Almost. This is architecture dependant but the common (propeller2) behaviour is when a routine is CALLed the program counter of the calling routine is pushed to the stack for later retrieval by a RET instruction. At the CALL time, the program counter holds the address of the subsequent instruction after the CALL ... so that is the address that gets pushed on to the stack.

    EDIT: Formatting
  • evanhevanh Posts: 10,785
    edited 2021-04-05 06:55
            shl x,#2
    'I looked up altgb what is it doing to x and getbyte?
    
    .loop       altgb   x               'get character
            getbyte y
    

    The SHL is multiplying x by 4. This is typical when rescaling an index or pointer. In this case x contains a cogRAM address so is longword scaled. But to use GETBYTE requires byte scaling, hence the times 4.

    ALTGB is a prefixing instruction. A prefixing instruction means it modifies the behaviour of the subsequent instruction. The ALTxx instructions in general are a little hard to get and keep your head wrapped around. They provide what's called indirect addressing, or referencing in loose C speak. The trick is remembering that the variable holds an address, as opposed to holding the data.

    ALTGB is tailored for prefixing GETBYTE, it won't correctly prefix any other instruction. There is other prefixes that are generic and function with many or most other instructions. ALTGB has two forms, the above form is simply copy a byte from location x and place it in y. x can address anywhere in cogRAM.

  • RamonRamon Posts: 458

    How can I convert this PASM code to SPIN2 with the minimal lines of code?

    I tried in this way, but failed:

    '****************************************
    '*  Reciprocal Counter Demonstration    *
    '*  - inputs frequency on P0            *
    '*  - transmits serial text on P62      *
    '****************************************
    '
    con     sysfreq     = 250_000_000.0     'system frequency
            _clkfreq    = 20_000_000.0      'system frequency
            msr_us      = 10_000.0      'minimum measurement time in microseconds (float)
            msr_pin     = 0         'pin to measure frequency on, uses next two pins
            baud        = 921_600       'serial baud rate on P62 (float)
    
            msr_min     = sysfreq/1e6*msr_us    'minimum measurement time in system clocks
            msr_pins    = 2<<6 + msr_pin    'group of three pins starting at msr_pin
    
                    DOWNLOAD_BAUD   = 921_600
                    DEBUG_DELAY     = 100
                    DEBUG_BAUD      = 921_600
    
            rx_pin   = 63
            tx_pin   = 62
    
            tx_mode     = (round(sysfreq / baud * 65536.0) & $FFFFFC00) + 7 '8N1
            msr_time    = %0000_0000_000_0000_000000000_00_10101_0  'msr_pin+0 config
            msr_states  = %0111_0111_000_0000_000000000_00_10110_0  'msr_pin+1 config
            msr_periods = %0110_0110_000_0000_000000000_00_10111_0  'msr_pin+2 config
    
    VAR
    
      LONG clocks 
      LONG states
      LONG periods
    
    OBJ
      ser: "spin/SmartSerial"
      fmt: "spin/ers_fmt"
    
    PUB main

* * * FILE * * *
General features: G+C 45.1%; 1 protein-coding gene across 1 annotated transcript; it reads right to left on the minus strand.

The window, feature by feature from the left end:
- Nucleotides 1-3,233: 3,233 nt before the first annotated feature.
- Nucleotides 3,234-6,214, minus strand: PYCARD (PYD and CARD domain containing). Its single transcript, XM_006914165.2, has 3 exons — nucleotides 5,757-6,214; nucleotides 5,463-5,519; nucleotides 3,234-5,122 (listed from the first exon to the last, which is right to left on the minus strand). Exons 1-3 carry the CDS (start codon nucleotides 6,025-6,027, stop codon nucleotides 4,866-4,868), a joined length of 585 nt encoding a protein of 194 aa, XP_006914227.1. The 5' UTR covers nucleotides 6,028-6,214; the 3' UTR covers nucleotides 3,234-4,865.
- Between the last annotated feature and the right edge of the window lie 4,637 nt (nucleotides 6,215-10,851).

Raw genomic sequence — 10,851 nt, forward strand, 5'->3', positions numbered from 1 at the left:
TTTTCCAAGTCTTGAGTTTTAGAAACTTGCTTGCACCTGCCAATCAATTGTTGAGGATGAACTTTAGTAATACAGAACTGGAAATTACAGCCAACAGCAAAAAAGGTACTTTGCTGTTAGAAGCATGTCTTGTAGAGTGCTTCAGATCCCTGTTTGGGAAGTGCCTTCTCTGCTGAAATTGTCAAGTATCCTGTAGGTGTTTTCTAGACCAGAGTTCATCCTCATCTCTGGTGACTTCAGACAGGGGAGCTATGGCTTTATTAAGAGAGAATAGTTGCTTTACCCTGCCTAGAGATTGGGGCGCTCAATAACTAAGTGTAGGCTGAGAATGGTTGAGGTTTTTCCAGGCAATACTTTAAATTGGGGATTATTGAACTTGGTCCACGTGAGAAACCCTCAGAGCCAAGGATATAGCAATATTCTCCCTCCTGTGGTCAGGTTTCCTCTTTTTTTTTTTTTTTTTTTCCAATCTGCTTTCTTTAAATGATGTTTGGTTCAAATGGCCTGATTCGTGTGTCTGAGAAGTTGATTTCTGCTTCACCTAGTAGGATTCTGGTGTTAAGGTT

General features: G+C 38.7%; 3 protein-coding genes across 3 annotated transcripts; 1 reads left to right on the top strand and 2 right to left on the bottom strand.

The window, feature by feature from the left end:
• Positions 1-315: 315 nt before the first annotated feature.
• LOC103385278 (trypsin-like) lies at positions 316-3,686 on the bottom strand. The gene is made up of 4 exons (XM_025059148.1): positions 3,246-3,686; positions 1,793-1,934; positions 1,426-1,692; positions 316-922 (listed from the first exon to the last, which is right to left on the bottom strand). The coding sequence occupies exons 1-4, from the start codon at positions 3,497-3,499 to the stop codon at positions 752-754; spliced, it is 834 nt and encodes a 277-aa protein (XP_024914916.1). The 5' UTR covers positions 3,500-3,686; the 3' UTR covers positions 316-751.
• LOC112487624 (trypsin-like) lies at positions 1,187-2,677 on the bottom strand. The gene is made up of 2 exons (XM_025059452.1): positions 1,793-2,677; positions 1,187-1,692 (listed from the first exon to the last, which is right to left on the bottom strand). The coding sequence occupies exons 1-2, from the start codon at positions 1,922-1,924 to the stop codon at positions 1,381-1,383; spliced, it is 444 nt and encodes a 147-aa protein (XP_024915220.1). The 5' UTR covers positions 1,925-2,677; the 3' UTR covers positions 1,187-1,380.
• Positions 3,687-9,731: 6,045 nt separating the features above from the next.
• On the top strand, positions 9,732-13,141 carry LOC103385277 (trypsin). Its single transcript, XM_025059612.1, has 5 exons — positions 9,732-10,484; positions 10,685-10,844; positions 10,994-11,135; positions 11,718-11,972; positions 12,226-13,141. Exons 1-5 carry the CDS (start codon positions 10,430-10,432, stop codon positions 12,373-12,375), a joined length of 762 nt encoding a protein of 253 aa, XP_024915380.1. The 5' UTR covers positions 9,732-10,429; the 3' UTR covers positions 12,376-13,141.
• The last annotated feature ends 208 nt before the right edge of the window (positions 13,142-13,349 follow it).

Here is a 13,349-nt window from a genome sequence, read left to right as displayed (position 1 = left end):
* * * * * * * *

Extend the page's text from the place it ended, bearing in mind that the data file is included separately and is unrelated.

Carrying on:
ser.start(rx_pin, tx_pin, 0, baud)
      ser.printf("Frequency counter demo\n")
    
      wrpin(msr_time,msr_pin+0)
      wrpin(msr_states,msr_pin+1)
      wrpin(msr_periods,msr_pin+2)    
      wxpin(msr_min,msr_pins)
      wypin(%00,msr_pins)
    
      org
                dirh    #msr_pins           'concurrently enable smart pins
        .loop       akpin   #msr_pins           'clear any old measurement
                waitx   #3
        .wait       testp   #msr_pin    wc      'wait for new measurement
            if_nc   jmp #.wait
      end
      clocks  := rqpin(msr_pin+0)
      states  := rqpin(msr_pin+1)
      periods := rqpin(msr_pin+2)
      'duty = states * 1_000 / clocks
      'frequency = periods * sysfreq / clocks
      'frequency_sub = remainder / clocks * 1_000_000
    
      ser.printf("clocks: %x  states: %x periods: %x \n", clocks, states, periods )
    
      org
                jmp #.loop
    
      end
    
  • @Ramon said:
    How can I convert this PASM code to SPIN2 with the minimal lines of code?

    While not an answer to your Spin2 code conversion question, take a look at the TSL235R Quick Byte that I wrote. I converted Chip's standalone Reciprocal Counter PASM2 code to inline PASM2 and placed it into two driver routines:

    • fb_measfreq2P.spin2 <-- Read frequency, periods using 2 P2 smart pins.
    • fb_measfreq3P.spin2 <-- Read frequency, periods, duty cycle using 3 P2 smart pins.

    Inline PASM2 code lets you have the best of both worlds, easier programming/integration in Spin, while still having speedy PASM2 routines.

  • evanhevanh Posts: 10,785

    Ramon,
    You won't be able to JMP between assembly blocks like that. Each Pasm block is handled one at a time with just what is defined for it, not unlike Spin methods. Any branching will have to be within a block.

  • RamonRamon Posts: 458

    Francis, many thank for your help. I will take a look to that code, I am yet a little scared by PASM and try to use the most simple SPIN keywords. Nice that you can reduce the number of smart pins used. I was about to ask if it could be possible to just use one smart pin to detect frequency.

    Evanh, yes I thought that the loop would not execute but in fact was repeating the code. Those ASM instructions I am not sure how to correctly convert into SPIN.

  • AribaAriba Posts: 2,455

    @Ramon said:
    How can I convert this PASM code to SPIN2 with the minimal lines of code?